Listed Building

The only legal part of the listing is the address/name of site. Addresses and building names may have changed since the date of listing – see ‘About Listed Buildings’ below for more information.

Tain Sheriff Court and Justice of the Peace Court, including Tolbooth, High Street, TainLB41867

Status: Designated


There are no additional online documents for this record.


Date Added
Last Date Amended
Local Authority
Planning Authority
NH 78014 82117
278014, 882117


Thomas Brown II, 1848-1849 with 1873 additions and alterations by A Maitland and Sons, and incorporating 1706-1733 tolbooth to southeast. Prominently situated on principal road in the burgh town

Court house: 2-storey and attic, symmetrical 3-bay elevation with 1873 gabled bay returning to Castle Brae, all in Scots Baronial and Tudor style. Tooled ashlar with ashlar dressings and chamfered angles. String course at ground floor linking hoodmoulds. Centre door flanked by pairs of round arched windows. 3 bipartite round arched windows at first floor with squared hoodmoulds. Crenellated parapet with corbelled angle turrets topped by conical roofs and ball finials. 4-bay elevation to Castle Brae of coursed rubble with ashlar dressings.

Tolbooth: Alexander Stronach, contractor; 1706-1733. Large square-plan 2-stage tower of coursed rubble. South elevation with moulded, round arched doorway (contemporary with later court house) with niche containing lion rampant above. Single window to each stage with chamfered reveals. West elevation with round arched window at ground floor and small blind window at 2nd and 3rd stages. 4 small angle turrets with stone conical roofs, ball finials and diminutive gabletted openings. Similar detailing to centre steeple topped by later weather cock. Later (circa 1877) corbelled parapet to house clock faces. Bronze Seaforth Highlanders memorial plaque fixed to ground floor, inscribed To the undying memory of 8432 comrades belonging to the ten battalions of the regiment who gave their lives for their country in the Great War'.

The interior, seen in 2014, is arranged around a central southwest facing courtroom on the ground floor and with an open well staircase to the east. The courtroom has a number of 6-panel doors and a high, deeply coved ceiling with thin ribs, bosses, moulded and decorative cornicing, decorative plaster quatrefoil roof vents and ornate central rose. The public seating and courtroom fittings have been replaced in the 1980s in a period style. Two shallow niches flank the wall behind the bench, a third niche is present in to the rear (north) wall of the courtroom. There is elaborate decorative cornicing to other rooms and the hallways. Panelled doors throughout with moulded architraves. The staircase has decorative metal barley twist balusters and a timber handrail. The windows are timber sash and case, most with panelled shutters. The interior of the tolbooth is open to the 1st floor, and has an open well stone stair with decorative metal railing and timber banister. A stone turnpike stair continues on 1st floor providing access to the bell chamber.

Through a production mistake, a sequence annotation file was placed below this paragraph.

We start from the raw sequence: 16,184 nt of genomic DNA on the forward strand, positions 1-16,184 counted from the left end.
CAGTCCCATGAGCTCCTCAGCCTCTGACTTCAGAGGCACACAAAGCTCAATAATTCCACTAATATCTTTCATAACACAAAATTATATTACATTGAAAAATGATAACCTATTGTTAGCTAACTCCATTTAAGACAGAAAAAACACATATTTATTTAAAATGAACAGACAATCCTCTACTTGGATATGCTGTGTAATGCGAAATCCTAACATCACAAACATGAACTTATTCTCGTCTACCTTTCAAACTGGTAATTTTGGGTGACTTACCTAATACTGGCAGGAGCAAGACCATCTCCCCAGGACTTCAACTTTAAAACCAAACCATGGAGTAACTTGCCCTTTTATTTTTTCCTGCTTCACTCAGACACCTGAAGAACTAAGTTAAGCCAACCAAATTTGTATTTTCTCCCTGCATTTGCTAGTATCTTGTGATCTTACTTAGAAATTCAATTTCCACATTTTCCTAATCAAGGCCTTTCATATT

Statement of Special Interest

Tain Sheriff Court is a highly distinctive, purpose built court house with a considerable amount of decorative detailing to the exterior and interior, and unusually incorporates an earlier 18th century tolbooth into its design. The court house is a good composition of Scots Baronial and Tudor features, and demonstrates the confident adaptation of this mid-19th century country house style to public architecture. It is one of the earliest court houses in Scotland to use Scots baronial detailing as design of court houses in the early 19th century tended towards neoclassical or Renaissance styles.

Tain Sheriff Court was constructed in two significant phases. The first was designed by the successful architect Thomas Brown II, architect to the Prison Board of Scotland, and built in 1848-49 to replace an 1825 building which had burnt down in 1833. The arched entrance at the base of the Tolbooth tower, on the High Street elevation, is contemporary with the 1840s court house design and originally served as its principal access. The second phase of construction was in 1873, with the addition of the four bay block facing Castle Brae designed by Andrew Maitland, a prominent Highland architect of the time.

The court house incorporates a tolbooth, which replaced an earlier tolbooth of 1631, that had collapsed in 1703. The rebuilding of the tolbooth was started by contractor Alexander Stronach and was completed, along with a two-storey council house, by 1708. The bartizan was added to the tolbooth in 1733. The clock faces date to 1877 and replaced one installed in 1750. Some stonework from the earlier buildings is incorporated into the tolbooth, including a stone inscribed 'This Wark – Bigit 1631 John Mackullogh Being Provost'. The date is also confirmed on the bell inside the turret, stating that it was made by the Flemish master founder Michael Burgerhuys of Middelburg (who cast a number of bells for Scotland, such as the bell at Falkland Town Hall and at Nigg Old Church, to name a few).